Election Section

Oroville mourns old inmate who jumped from bridge

By Jim Wasserman The Associated Press
Saturday July 13, 2002

Inmate had pleaded with judge to let him stay in jail 


OROVILLE — In this tree-lined old mining town still called the “City of Gold” nothing has attracted so much outside attention as the apparent suicide of a 92-year-old man who only wanted to stay in its county jail. 

Coval Russell, released June 26 from the Butte County Jail against his wishes, is dead. On a brutally hot morning Wednesday, he leaped, or possibly fell, head first from the green steel Table Mountain Bridge onto big river rocks 40 feet below. 

Now, because he may have been California’s oldest jail inmate, the spotlight has turned to this working-class seat of Butte County, a farming and timber region 65 miles north of Sacramento. 

From atop what locals call “the old green bridge” in this town of 12,600 people, Russell would have seen the deep green hues of the Feather River, its tree-lined shores, the placid water and the fish hatchery to his right. What the elderly man whom jail inmates called “Pops” saw before dying was far prettier than one mile away where he spent more than a year for stabbing his 70-year-old landlord with a pocket knife last year. 

It was his first time in jail, in a lifetime free of any criminal history, says Russell’s attorney, Grady Davis. During his stay, he was one of 47,000 inmates over 55 years old in the local jails, state and federal prisons of the United States, according to the U.S. Department of Justice. Among the 157,000 inmates inside the California state prison system at the end of 2001, only 487 were more than 70 years old, the Department of Corrections reported in April. 

It was a story more like the movies than real life. After Russell got accustomed to the single-story facility at the edge of town, with its razor wire above a chain-link fence, he gave Davis instructions of the like he’d never heard of in 20 years of lawyering. 

“Really, his objective was ’to keep me in jail’ for as long as I could,” Davis says. “His instructions were to continue the case as long as you can. He wanted to stay in jail as long as he could.” 

“He pretty much considered our jail his home,” says Butte County Sheriff Scott Mackenzie. While Mackenzie didn’t know his best-known inmate, he repeats the stories of department jailers who did. And they liked the old guy as much as Russell’s fellow inmates did. 

Some inmates are just likable, says Mackenzie, a former county jail commander. “This old guy had those attributes and everybody in the jail loved him.” 

While physically infirm, Russell’s mind was “sharp as a tack,” say his attorney and the sheriff. Russell became a grandfather figure to younger inmates, Mackenzie says, while Davis adds that Russell “was in a place where he would have people listen to him, talk to him and share some camaraderie.” 

But as most things pass one day at a time, Russell’s jail time was up at 426 days. He was placed on probation and shown the door. Because he had up to $20,000 in his bank account, and wasn’t mentally incapacitated, the county couldn’t tell him where to go or what to do. So Russell moved into a Motel 6 near the Montgomery Street exit off Route 70. And there, where rooms go for $37.99 a night plus tax, he talked to a Los Angeles Times reporter last week about ending his life.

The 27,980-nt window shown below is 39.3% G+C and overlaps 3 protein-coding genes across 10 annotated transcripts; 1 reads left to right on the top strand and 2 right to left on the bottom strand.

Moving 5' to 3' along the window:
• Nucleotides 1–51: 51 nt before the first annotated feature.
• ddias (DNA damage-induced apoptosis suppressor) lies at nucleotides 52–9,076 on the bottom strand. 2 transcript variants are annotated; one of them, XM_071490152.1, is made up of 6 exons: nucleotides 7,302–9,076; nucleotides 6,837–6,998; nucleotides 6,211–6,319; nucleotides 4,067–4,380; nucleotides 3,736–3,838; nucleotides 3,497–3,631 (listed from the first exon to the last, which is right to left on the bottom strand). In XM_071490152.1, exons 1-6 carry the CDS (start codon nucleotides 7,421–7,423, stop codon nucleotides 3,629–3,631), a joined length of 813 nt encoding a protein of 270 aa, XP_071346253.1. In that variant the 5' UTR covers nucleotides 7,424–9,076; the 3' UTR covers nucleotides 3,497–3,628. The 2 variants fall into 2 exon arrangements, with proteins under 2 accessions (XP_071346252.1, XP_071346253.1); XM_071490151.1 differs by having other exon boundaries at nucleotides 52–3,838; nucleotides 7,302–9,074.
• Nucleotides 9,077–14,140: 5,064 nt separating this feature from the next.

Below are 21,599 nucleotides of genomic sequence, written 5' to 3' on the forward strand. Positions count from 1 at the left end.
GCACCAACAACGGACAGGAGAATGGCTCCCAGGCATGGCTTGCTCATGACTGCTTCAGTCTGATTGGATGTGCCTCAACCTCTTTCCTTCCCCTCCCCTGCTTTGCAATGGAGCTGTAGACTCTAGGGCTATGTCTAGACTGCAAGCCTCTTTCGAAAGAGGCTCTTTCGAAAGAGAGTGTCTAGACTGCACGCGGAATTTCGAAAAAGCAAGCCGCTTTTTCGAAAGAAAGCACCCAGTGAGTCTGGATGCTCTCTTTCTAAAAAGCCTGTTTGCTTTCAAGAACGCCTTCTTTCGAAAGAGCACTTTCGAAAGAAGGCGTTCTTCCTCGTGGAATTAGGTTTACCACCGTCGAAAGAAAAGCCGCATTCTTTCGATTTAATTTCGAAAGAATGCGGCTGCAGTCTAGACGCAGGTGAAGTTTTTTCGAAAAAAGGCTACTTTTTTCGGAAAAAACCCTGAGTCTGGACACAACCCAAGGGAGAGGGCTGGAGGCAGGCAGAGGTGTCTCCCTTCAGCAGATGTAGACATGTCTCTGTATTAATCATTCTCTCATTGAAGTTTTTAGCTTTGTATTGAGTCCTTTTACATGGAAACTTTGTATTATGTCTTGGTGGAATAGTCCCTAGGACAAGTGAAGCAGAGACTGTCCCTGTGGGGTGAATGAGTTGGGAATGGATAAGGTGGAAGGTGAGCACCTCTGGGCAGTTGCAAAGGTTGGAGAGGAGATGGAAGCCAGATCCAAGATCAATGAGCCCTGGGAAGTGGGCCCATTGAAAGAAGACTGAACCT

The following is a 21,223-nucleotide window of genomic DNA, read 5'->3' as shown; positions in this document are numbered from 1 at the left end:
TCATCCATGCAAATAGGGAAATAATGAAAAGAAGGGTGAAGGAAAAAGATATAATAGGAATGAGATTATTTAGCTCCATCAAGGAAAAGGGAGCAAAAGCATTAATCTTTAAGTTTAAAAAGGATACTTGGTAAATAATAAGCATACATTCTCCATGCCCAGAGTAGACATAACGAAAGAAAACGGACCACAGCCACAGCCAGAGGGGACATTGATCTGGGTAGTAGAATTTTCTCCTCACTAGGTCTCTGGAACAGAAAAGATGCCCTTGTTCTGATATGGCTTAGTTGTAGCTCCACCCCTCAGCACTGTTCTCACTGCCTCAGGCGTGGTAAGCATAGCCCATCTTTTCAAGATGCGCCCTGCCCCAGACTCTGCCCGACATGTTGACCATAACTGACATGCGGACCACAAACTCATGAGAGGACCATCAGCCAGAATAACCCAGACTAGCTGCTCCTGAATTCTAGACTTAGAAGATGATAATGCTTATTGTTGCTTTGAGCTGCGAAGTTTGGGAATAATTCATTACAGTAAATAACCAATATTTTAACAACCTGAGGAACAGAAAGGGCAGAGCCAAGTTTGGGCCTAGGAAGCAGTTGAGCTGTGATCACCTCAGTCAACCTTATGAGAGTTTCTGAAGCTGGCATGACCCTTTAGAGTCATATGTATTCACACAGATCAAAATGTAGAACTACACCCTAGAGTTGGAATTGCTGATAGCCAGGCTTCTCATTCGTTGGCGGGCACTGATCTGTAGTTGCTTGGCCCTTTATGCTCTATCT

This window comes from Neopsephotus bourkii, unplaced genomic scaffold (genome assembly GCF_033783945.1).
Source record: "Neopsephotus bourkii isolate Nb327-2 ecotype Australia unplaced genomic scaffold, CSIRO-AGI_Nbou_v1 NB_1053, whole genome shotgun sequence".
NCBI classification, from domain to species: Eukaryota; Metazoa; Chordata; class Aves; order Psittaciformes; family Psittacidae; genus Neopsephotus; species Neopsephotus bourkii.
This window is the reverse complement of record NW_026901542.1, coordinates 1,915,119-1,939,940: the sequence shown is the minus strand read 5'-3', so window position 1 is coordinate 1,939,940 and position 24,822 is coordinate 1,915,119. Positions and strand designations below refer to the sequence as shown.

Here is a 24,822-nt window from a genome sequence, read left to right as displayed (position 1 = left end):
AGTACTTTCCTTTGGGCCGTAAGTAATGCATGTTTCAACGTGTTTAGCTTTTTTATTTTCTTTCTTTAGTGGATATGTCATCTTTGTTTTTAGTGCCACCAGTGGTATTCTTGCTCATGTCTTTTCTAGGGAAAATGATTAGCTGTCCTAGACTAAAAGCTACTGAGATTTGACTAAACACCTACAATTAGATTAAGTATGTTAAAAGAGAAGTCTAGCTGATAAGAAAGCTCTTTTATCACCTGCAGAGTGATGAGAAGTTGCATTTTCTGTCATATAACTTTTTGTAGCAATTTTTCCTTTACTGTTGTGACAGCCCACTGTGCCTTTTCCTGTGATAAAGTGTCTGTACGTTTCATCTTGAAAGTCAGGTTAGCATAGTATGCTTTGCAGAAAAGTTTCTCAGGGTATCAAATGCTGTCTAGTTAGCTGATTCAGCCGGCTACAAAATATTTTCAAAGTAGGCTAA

“It just kind of shocked me that it happened,” says Elizabeth Ellis, walking across the bridge Friday from which Russell fell 48 hours earlier. “He must have been depressed.” She recalls another elderly man who jumped from the bridge years ago and died, too. 

At a little diner near the bridge called The Boss, where a half-pound burger, fries and drink sell for $5.89, shift leader Tabitha Barkey says, “A young boy came in and said there’s a dead body down there.” 

A son of the diner’s owner went to the bridge to see for himself, then called 911. A crowd gathered. The paramedics came. It wasn’t pretty. 

But it was over. A bachelor all his life, Russell had outlived his family and friends. He was blind in one eye. He had prostate cancer and back problems and couldn’t walk far. Those who knew him say he had little left on the “outside” of a county jail that became his last home. 

Because no one saw him fall, most of the town must speculate. People in this town of mining murals on downtown walls, with its old boarded-up Montgomery Ward store and the big white “O” painted onto the table-flat butte outside of town, didn’t know the man. It was something that happened. They’d read about it in the paper and it was, as one resident says, “too bad.” 

“We don’t know if it was an accident or a suicide. I suspect it was a suicide,” Mackenzie says. The department line is that Russell took a taxi to the bridge. 

So far, there is no word of a funeral. The sheriff says a San Franciscan called after reading about Russell’s death, offering to pay funeral expenses. Truth is, Davis says, money wasn’t the problem. Russell had it. What he lacked after leaving jail was a home.